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Thanks to over a hundred updates, the Coreflood botnet survived and evolved for 10 years. It is estimated to have stolen up to $100M USD.  (Source: V3)

The hackers involved are suspected of being located in Russia. It is very possible that they will get away with their massive loot.  (Source: Richard Kiwi)
Complaint has been issued against 13 foreign nationals, but there's no promises they won't get away with the loot

It took ten years, but the U.S. finally has killed [press release and court documents] a notorious botnet spread by an ever-evolving virus known as "Coreflood".  The botnet had been active since 2001, slowly building up an arsenal of 2 million computers worldwide, with the help of helper malware.  It is responsible for stealing an estimated $100M USD worldwide from businesses and individuals.

A botnet is a group of infected machines that can be coordinated to steal information from the users of the machines.  They can also be controlled to send malicious files, spam, phishing emails, or other unsavory contents.

The creators of Coreflood took special care in honing their attack package.  What began as a trojan received over 100 updates, eventually gaining viral characteristics and the ability to steal passwords and credit card information.

The creators of the botnet used it as a vehicle to harvest information pertaining to bank accounts.  Using that information they initiated thousands of fraudulent banking and wire transactions.  A complaint filed in the U.S. District Court for the District of Connecticut reveals details of some of the losses -- a real estate company in Michigan lost $115,771 USD, a South Carolina law firm lost $78,421 USD, and a Tennessee defense contractor lost $241,866 USD.

It is believed that the botnet was run by at least 13 individuals operating out of Russia.  States Alan Paller, director of research at the SAN Institute, an anti-cybercrime nonprofit group, in an interview Reuters, "We're pretty sure a Russian crime group was behind it."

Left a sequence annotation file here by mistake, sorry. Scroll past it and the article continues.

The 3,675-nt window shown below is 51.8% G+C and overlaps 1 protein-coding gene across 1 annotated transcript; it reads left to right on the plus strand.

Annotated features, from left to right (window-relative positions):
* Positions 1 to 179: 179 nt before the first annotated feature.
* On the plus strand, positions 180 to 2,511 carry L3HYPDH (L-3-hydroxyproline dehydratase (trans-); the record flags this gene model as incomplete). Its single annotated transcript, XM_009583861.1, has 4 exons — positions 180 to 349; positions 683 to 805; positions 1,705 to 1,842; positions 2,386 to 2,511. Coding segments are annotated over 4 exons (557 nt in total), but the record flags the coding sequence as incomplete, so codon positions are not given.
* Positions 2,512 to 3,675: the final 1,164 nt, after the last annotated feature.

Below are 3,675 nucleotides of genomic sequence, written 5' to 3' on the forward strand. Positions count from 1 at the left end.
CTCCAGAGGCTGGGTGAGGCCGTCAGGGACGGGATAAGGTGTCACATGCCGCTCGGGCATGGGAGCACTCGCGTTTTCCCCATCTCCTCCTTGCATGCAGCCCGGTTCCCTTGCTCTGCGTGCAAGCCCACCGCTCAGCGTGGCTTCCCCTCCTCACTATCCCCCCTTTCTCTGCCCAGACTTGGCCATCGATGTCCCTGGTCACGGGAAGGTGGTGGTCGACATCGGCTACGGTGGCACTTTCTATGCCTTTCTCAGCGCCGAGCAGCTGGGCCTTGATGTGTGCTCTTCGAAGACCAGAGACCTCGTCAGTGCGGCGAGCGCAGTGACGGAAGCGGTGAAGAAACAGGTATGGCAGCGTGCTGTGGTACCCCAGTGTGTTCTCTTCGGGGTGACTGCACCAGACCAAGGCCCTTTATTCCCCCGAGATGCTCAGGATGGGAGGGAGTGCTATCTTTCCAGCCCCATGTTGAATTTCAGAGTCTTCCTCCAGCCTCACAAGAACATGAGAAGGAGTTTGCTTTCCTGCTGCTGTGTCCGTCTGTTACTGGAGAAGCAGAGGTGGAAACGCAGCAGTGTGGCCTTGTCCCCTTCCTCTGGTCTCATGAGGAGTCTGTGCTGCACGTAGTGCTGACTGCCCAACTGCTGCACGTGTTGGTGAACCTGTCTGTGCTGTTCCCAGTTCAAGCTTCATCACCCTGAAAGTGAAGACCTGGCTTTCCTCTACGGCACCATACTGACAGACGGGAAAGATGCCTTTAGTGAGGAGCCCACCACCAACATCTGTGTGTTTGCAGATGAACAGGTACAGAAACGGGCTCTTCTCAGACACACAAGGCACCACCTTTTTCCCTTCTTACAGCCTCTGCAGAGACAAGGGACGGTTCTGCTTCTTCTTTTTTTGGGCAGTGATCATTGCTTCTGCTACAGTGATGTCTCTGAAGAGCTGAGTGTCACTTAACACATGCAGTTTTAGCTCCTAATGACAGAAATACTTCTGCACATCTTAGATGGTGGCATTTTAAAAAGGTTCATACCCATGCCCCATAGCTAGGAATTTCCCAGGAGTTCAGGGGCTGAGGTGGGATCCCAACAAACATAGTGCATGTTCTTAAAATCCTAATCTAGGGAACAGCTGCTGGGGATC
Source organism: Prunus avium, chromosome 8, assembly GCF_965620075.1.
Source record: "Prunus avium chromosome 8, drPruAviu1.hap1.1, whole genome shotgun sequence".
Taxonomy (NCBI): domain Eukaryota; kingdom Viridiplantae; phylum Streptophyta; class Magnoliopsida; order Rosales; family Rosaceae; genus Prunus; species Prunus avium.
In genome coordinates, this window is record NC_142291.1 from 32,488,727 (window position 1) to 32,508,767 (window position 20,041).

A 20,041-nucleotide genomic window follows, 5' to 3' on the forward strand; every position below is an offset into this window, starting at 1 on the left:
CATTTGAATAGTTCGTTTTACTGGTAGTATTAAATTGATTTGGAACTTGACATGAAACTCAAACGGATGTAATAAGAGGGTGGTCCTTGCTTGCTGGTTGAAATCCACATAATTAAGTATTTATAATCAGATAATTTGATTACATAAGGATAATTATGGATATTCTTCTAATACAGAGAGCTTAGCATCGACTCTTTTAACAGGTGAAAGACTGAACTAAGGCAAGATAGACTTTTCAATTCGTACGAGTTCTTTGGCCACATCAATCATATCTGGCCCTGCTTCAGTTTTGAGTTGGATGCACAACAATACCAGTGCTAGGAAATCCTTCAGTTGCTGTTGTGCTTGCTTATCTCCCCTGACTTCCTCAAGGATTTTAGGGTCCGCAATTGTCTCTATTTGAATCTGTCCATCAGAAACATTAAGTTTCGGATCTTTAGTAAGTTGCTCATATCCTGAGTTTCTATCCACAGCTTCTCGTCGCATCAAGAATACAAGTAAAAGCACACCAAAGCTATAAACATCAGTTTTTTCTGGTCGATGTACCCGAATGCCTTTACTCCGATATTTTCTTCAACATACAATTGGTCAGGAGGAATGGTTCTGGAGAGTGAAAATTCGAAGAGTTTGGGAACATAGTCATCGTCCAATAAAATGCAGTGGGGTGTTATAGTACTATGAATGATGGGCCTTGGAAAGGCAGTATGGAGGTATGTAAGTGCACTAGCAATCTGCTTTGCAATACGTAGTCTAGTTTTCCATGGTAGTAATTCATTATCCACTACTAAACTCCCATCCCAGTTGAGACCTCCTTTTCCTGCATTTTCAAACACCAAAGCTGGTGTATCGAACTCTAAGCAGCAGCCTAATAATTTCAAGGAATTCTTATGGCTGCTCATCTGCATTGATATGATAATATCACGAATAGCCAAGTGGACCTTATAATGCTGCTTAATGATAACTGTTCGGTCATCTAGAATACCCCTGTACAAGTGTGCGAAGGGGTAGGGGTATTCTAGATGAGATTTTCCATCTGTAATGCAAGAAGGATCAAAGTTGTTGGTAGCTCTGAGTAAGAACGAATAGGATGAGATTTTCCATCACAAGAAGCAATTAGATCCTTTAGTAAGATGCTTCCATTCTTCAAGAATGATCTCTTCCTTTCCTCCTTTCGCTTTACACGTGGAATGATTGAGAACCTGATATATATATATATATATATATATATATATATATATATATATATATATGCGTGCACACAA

The feds long battle with Coreflood and the cybercriminals finally turned when agents seized servers that were spreading the botnet.  Describes the feds, "The seizure of the Coreflood servers and Internet domain names is expected to prevent criminals from using Coreflood or computers infected by Coreflood for their nefarious purposes."

The final straw against Coreflood occurred this month when agents completed the reverse engineering of the virus and instructed the infected machines to stop sending stolen data and shut down.

The feds' ability to kill Coreflood was the result of lessons learned in past incidents.  In March, following a suit by Microsoft Corp. (MSFT), federal agents raided a hosting service, seizing servers that were spreading the Rustock spammer botnet.  Without its backbone, Rustock essentially died, taking approximately half of U.S. spam with it.

According to court documents the decision to reverse engineer the virus and shut down the infected machines was inspired a technique used by Dutch police in a separate case.  It was the first time such a technique had been employed in the U.S.

Mr. Paller applauds the U.S. Department of Justice (DOJ) and U.S. Federal Bureau of Investigations (FBI) efforts, stating, "This was big money stolen on a large scale by foreign criminals. The FBI wanted to stop it and they did an incredibly good job at it."

The Connecticut court's civil complaint was filed by the U.S. DOJ against the 13 foreign individuals believed to be running the botnet.  A criminal investigation is ongoing, and charges may follow.

Unfortunately the cybercriminals who masterminded the scheme appear to be outside U.S. jurisdiction -- likely in Russia.  Given the Russian government's questionable resolve on cybersecurity, it's possible that those involved will get away with the lot.



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RE: hmm
By Reclaimer77 on 4/14/2011 4:09:16 PM , Rating: 4
quote:
btw- why didn't he mention none of the infected computers were Macs?


Because Mac's aren't good at making money, even if it's stealing it. Which explains why Windows has a 99% market share in businesses.


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